Becoming an entrepreneur is an excellent way to invest in something that can bring you not only financial gain but personal freedom. However, there are also many risks that come with starting a company from scratch. This is just one reason why many entrepreneurs choose to take over an existing business.
There are many pros and cons when it comes to buying an existing business. First, you must consider the reason why existing business owners choose to sell their company. Most business owners are very attached to the business they own. There are many legitimate reasons like the desire to retire. Yet, it is important to ensure that the business is either financially stable or if it isn’t, you need to have concrete plans to resurrect its success.
Additionally, buying a business that is already in existence also typically has more upfront costs than creating your own business. However, the upside to that point is the fact that an existing business also has a backlog of its profits and its downfalls. You will also have a record of things such as cyclical ups and downs as well as hyper-local customers that can provide input or testimonials for future success. In some cases, the previous owner or staff members that stay with the business can be a great resource to your success.
Choosing a Business
First thing first, you have to actually decide on a business you’d like to purchase. Buying a business is a major life decision that will impact your personal and financial life for years to come. The first thing you need to do is to sit down and determine exactly what type of business you look for. Here are a few key points of consideration that should be crucially considered:
- Industry and Experience. The first thing you should consider is your own personal experience in the business world. You don’t necessarily have to choose a business in an industry you’ve worked in, but your past experience will be a great benefit. For instance, a former CPA may want to look into accounting practice sales as suitable ventures to buy. It could also be something as simple as the fact that you worked at a fast-casual restaurant in high school. It may not seem relevant, but you will already have a degree of knowledge as to what personality types work best for which positions and to setbacks or successes that the restaurant you worked at may have seen throughout the years.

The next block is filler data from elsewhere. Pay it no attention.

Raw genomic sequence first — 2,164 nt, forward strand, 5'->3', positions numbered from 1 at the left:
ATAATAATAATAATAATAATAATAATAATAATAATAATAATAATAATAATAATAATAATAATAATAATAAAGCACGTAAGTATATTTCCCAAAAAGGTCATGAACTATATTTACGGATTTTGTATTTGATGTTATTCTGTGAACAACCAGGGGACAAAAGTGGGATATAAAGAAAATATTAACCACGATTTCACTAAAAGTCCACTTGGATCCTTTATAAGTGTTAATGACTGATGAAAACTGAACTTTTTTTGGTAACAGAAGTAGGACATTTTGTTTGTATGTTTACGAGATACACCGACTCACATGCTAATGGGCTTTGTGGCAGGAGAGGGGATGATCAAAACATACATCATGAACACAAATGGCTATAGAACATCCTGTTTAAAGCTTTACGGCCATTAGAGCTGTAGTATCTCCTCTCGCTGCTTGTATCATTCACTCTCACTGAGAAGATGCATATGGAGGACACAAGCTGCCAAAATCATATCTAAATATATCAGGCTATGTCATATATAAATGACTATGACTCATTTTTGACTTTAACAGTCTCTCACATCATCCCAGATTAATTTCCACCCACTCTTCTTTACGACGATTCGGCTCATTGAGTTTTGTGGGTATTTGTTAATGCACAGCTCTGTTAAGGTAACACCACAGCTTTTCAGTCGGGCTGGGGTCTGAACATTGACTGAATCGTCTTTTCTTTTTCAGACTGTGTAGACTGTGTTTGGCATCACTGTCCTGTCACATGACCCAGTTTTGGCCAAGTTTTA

- Demands and Involvement. When considering purchasing a business, you should ask yourself how involved you wish to be. For instance, taking over a general contractor company will not only require an understanding of general contracting bidding software but a willingness to put it to regular use. As a new owner, you will need to be very hands-on in the beginning. However, over time, is your goal to remain hands-on or to simply oversee things while a management team handles things? Also, consider the hours of the business. Purchasing an established bar or restaurant will not come with a traditional nine-to-five schedule. As far as demands, a place like a restaurant or a corner bar will typically have emergent situations that will require your attention long after a traditional workday would end. Additionally, will you be managing the property or using a property management firm?
- Size and Location. Determine whether or not you want a business that is close to home. You also need to determine the size of the business you are purchasing. While larger businesses typically make more profits, they also come with more overhead.
- Funding. Basically, how much can you afford? Will you be taking on a partner to help with financing?
After you have determined your ideal target business, the next step is to research businesses that may be up for sale. Never discount friends and acquaintances at this step. Also, never discount putting the general word out that you are buying a franchise location or other existing business. You would be surprised at how easily leads will generate with these simple steps.
After you have a solid lead the next step is to do a heavy amount of due diligence. Not doing due diligence is one of the biggest mistakes people make when purchasing a business. There are independent business valuations firms that will work to do all the work involved in a deep dive into due diligence analyzation.
Overall, these simple steps will help you to make a confident, well-researched decision when it comes to purchasing an existing business.